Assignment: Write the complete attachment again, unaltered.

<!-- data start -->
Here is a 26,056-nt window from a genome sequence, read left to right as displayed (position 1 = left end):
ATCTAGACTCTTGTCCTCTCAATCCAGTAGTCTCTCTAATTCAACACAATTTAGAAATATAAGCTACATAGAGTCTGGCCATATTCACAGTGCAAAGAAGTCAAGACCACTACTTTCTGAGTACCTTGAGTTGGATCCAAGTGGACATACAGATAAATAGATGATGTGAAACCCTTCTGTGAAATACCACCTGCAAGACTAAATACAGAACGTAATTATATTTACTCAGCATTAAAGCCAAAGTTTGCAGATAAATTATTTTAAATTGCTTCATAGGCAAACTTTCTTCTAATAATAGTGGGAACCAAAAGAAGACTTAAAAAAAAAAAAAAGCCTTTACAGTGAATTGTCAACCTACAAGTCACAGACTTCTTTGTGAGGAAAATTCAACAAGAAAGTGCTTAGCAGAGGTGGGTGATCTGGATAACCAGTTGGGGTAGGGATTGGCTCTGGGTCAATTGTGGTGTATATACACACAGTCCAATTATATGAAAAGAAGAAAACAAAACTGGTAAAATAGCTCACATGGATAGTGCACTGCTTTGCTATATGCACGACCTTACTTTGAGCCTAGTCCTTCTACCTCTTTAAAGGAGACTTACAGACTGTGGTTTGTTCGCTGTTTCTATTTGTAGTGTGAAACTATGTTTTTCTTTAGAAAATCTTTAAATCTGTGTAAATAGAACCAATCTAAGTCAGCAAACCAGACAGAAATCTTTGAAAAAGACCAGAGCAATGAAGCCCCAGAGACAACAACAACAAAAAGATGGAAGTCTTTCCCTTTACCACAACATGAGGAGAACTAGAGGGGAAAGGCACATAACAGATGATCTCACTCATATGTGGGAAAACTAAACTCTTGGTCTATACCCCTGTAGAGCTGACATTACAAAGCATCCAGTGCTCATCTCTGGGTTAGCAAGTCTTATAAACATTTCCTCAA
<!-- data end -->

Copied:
Here is a 26,056-nt window from a genome sequence, read left to right as displayed (position 1 = left end):
ATCTAGACTCTTGTCCTCTCAATCCAGTAGTCTCTCTAATTCAACACAATTTAGAAATATAAGCTACATAGAGTCTGGCCATATTCACAGTGCAAAGAAGTCAAGACCACTACTTTCTGAGTACCTTGAGTTGGATCCAAGTGGACATACAGATAAATAGATGATGTGAAACCCTTCTGTGAAATACCACCTGCAAGACTAAATACAGAACGTAATTATATTTACTCAGCATTAAAGCCAAAGTTTGCAGATAAATTATTTTAAATTGCTTCATAGGCAAACTTTCTTCTAATAATAGTGGGAACCAAAAGAAGACTTAAAAAAAAAAAAAAGCCTTTACAGTGAATTGTCAACCTACAAGTCACAGACTTCTTTGTGAGGAAAATTCAACAAGAAAGTGCTTAGCAGAGGTGGGTGATCTGGATAACCAGTTGGGGTAGGGATTGGCTCTGGGTCAATTGTGGTGTATATACACACAGTCCAATTATATGAAAAGAAGAAAACAAAACTGGTAAAATAGCTCACATGGATAGTGCACTGCTTTGCTATATGCACGACCTTACTTTGAGCCTAGTCCTTCTACCTCTTTAAAGGAGACTTACAGACTGTGGTTTGTTCGCTGTTTCTATTTGTAGTGTGAAACTATGTTTTTCTTTAGAAAATCTTTAAATCTGTGTAAATAGAACCAATCTAAGTCAGCAAACCAGACAGAAATCTTTGAAAAAGACCAGAGCAATGAAGCCCCAGAGACAACAACAACAAAAAGATGGAAGTCTTTCCCTTTACCACAACATGAGGAGAACTAGAGGGGAAAGGCACATAACAGATGATCTCACTCATATGTGGGAAAACTAAACTCTTGGTCTATACCCCTGTAGAGCTGACATTACAAAGCATCCAGTGCTCATCTCTGGGTTAGCAAGTCTTATAAACATTTCCTCAA